By Justin Seward
Wind turbine manufacturer Vestas, Capital Power, local emergency responders, police and HALO Air ambulance coordinated a response drill at the Whitla Wind facility, southeast of Bow Island, on Aug. 26.
The exercise saw a simulation of a an electrocuted worker, being transported down from a nacelle from 105 metres high.
The nacelle contains the generator, gearbox, the main rotor shaft and has walkways where the workers are doing their work.
“Today, what they had to was take an unconscious person and get them into what we call a spec pak-that’s a spine board with a harness attached to it,” said Lyle Poitras, Whitla Wind farm site manager.
“You put them in there and you have to secure their head, neck, legs and their feet, get them all strapped in and then you connect it to an emergency descent device. They use that device to lower the person down.”
Once the victim was down they were transported to HALO Air Ambulance.
Vestas site manager Sam Toohey said the exercise was a high risk, high-pressure rescue and getting the technicians involved with this rescue was important.
“Getting all of the stakeholders, so EMS, fire and police in the local area and HALO involved, it really gets everybody familiar with the site,” he said.
“It’s a new site, so not everybody is familiar with roads and the overall area with the wind farm.”
He saw components such as the amount of people keeping to the COVID-19 response plans as a challenge.
“That was a high point for us, making sure we could keep this drill running regardless of COVID. I would say that was the biggest challenge,” said Toohey.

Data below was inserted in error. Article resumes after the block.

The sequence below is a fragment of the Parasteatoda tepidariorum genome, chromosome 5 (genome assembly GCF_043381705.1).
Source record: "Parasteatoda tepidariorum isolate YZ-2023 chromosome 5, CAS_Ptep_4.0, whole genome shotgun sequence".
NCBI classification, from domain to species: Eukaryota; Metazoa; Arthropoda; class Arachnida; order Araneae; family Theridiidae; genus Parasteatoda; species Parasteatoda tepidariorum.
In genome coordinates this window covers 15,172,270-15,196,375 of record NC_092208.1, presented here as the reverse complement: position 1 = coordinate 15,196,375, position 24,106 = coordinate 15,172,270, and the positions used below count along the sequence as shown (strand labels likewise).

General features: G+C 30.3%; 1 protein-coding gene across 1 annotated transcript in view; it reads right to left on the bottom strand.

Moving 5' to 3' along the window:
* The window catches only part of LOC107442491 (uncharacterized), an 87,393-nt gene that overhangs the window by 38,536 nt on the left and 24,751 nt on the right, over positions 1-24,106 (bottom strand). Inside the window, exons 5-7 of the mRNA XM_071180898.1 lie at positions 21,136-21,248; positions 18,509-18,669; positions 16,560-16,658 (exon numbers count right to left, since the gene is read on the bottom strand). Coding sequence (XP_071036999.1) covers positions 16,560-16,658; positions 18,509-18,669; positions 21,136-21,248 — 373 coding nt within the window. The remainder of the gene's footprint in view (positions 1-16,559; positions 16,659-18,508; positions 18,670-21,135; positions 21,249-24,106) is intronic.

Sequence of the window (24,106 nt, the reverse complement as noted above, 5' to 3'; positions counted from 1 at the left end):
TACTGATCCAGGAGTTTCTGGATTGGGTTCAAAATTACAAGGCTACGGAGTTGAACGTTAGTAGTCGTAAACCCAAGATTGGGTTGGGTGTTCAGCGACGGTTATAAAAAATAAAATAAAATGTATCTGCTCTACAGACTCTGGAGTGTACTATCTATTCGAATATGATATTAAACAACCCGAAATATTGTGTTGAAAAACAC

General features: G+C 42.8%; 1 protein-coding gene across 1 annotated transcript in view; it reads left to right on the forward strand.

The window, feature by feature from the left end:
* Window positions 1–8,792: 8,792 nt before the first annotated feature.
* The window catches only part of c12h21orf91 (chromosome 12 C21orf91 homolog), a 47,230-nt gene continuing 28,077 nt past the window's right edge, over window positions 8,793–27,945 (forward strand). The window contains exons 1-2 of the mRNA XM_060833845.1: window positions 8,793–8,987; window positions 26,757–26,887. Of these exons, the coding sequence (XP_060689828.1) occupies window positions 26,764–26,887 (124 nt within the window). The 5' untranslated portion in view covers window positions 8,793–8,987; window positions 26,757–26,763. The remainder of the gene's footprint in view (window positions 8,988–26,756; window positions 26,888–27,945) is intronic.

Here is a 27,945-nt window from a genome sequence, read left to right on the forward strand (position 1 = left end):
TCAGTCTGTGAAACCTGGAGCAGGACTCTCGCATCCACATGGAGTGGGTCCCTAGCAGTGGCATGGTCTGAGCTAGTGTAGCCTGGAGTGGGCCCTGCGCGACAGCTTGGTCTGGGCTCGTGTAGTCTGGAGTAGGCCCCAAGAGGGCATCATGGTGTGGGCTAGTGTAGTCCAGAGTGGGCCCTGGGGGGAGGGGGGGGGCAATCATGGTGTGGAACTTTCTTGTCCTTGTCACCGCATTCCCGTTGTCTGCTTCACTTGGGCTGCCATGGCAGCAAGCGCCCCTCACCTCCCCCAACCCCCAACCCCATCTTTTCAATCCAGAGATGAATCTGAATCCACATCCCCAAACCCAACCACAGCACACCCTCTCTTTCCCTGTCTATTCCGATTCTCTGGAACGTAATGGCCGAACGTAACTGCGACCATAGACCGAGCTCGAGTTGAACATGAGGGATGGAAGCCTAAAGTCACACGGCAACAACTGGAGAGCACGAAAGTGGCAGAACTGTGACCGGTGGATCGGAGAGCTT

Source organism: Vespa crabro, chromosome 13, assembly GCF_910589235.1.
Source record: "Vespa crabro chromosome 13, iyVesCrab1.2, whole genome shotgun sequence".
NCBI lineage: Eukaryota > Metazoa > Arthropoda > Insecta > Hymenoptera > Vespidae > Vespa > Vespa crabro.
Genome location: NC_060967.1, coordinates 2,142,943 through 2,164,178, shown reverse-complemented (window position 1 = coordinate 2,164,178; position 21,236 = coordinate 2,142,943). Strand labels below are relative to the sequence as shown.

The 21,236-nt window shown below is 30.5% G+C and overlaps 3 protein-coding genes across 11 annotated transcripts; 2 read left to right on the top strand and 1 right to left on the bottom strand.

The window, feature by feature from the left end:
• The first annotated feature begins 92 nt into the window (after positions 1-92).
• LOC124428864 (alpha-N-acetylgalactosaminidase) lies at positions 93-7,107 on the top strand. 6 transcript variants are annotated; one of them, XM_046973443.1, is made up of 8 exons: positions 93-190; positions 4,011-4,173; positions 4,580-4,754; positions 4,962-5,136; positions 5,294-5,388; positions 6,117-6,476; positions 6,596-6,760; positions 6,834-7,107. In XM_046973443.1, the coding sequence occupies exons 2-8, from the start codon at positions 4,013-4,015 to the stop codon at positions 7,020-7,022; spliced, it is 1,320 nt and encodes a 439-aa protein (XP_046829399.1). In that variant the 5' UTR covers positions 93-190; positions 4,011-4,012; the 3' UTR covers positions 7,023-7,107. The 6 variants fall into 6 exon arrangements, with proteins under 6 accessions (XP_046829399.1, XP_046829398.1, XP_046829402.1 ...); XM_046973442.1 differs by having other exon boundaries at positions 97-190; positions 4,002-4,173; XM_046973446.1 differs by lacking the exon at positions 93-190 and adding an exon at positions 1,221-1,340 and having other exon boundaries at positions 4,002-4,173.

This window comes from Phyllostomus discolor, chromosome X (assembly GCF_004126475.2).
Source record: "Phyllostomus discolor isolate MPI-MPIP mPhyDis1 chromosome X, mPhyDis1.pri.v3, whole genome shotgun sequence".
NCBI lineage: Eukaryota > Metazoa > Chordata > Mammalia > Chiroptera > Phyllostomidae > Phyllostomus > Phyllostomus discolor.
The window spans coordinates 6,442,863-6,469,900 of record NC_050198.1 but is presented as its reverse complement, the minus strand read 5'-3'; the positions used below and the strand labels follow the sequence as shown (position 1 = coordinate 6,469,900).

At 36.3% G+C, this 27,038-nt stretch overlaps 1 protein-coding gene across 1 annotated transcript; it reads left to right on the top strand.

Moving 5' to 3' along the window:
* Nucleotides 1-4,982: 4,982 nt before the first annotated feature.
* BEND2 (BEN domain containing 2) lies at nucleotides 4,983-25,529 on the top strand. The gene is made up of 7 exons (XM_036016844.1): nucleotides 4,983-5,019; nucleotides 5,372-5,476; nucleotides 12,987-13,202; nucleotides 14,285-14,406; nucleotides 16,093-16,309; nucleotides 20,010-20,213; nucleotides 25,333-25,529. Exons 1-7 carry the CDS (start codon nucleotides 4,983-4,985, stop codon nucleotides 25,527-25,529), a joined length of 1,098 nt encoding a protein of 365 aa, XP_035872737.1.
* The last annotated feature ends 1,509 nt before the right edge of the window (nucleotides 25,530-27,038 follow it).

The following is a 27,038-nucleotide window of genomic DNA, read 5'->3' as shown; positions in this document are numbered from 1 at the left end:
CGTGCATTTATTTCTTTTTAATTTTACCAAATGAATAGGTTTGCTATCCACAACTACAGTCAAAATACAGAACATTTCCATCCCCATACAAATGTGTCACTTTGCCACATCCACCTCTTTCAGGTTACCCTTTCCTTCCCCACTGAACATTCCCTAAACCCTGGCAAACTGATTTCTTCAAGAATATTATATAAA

The response time took 54 minutes from wind turbine to the HALO Air Ambulance.
“It actually went really well,” said Toohey.
“In speaking with the up-tower crew, they handled it really well-difficult rescue to do. To say 50-54 minutes is really good.”
Safety is emphasized more as turbines are constructed.
“The more wind turbines we get standing, the more personnel that are required to do the maintenance on them and as well the construction of them,” said Poitras.
“It’s so important that we keep current on all of our safety training, drills and planning so we can prepare for incidents like these that might occur.”
Poitras said he has been involved with wind industry for 13 years, and never had anything of this nature of a rescue happen on one of the sites he worked at.
“I take comfort in that,” he said.
Site workers have a large amount of training to respond to these types of scenarios, he added.
“We’re hugely invested in our communities,” said Paul Carolan, HALO Air Ambulance CEO.
“This is a great example of not only local emergency services coming together to work for a common goal, but also (with) really closely related big corporations like Capital Power and Vestas. They invested in making sure this happened and gave us an opportunity to evaluate our response along with other emergency services.”
Carolan says HALO has been on the radar since wind and solar companies have been investing in this part of the province.
“We get regular updates of where wind turbines will be located,” he said.
“That makes it possible for us to participate with them and have a pretty good idea where their work crews are and where a high probability of an accident is.”
Carolan says the recent fundraising activities have secured operations into the first quarter of 2021.